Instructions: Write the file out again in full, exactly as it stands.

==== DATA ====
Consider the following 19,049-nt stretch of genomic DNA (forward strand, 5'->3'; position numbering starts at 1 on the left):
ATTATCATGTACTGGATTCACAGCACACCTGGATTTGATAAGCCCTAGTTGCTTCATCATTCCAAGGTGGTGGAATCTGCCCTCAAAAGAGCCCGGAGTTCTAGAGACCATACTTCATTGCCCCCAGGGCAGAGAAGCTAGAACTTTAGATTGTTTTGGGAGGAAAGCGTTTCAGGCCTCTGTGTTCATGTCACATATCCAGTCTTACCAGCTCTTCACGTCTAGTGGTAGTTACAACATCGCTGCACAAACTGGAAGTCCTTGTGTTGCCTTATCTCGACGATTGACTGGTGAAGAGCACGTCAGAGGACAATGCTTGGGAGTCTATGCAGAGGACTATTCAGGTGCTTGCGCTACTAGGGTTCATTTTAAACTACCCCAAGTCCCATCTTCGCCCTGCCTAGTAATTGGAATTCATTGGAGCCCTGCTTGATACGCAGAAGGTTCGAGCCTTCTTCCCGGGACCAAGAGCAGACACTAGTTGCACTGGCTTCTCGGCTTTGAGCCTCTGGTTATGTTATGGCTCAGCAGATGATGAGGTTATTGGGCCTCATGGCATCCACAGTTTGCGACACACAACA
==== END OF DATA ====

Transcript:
Consider the following 19,049-nt stretch of genomic DNA (forward strand, 5'->3'; position numbering starts at 1 on the left):
ATTATCATGTACTGGATTCACAGCACACCTGGATTTGATAAGCCCTAGTTGCTTCATCATTCCAAGGTGGTGGAATCTGCCCTCAAAAGAGCCCGGAGTTCTAGAGACCATACTTCATTGCCCCCAGGGCAGAGAAGCTAGAACTTTAGATTGTTTTGGGAGGAAAGCGTTTCAGGCCTCTGTGTTCATGTCACATATCCAGTCTTACCAGCTCTTCACGTCTAGTGGTAGTTACAACATCGCTGCACAAACTGGAAGTCCTTGTGTTGCCTTATCTCGACGATTGACTGGTGAAGAGCACGTCAGAGGACAATGCTTGGGAGTCTATGCAGAGGACTATTCAGGTGCTTGCGCTACTAGGGTTCATTTTAAACTACCCCAAGTCCCATCTTCGCCCTGCCTAGTAATTGGAATTCATTGGAGCCCTGCTTGATACGCAGAAGGTTCGAGCCTTCTTCCCGGGACCAAGAGCAGACACTAGTTGCACTGGCTTCTCGGCTTTGAGCCTCTGGTTATGTTATGGCTCAGCAGATGATGAGGTTATTGGGCCTCATGGCATCCACAGTTTGCGACACACAACA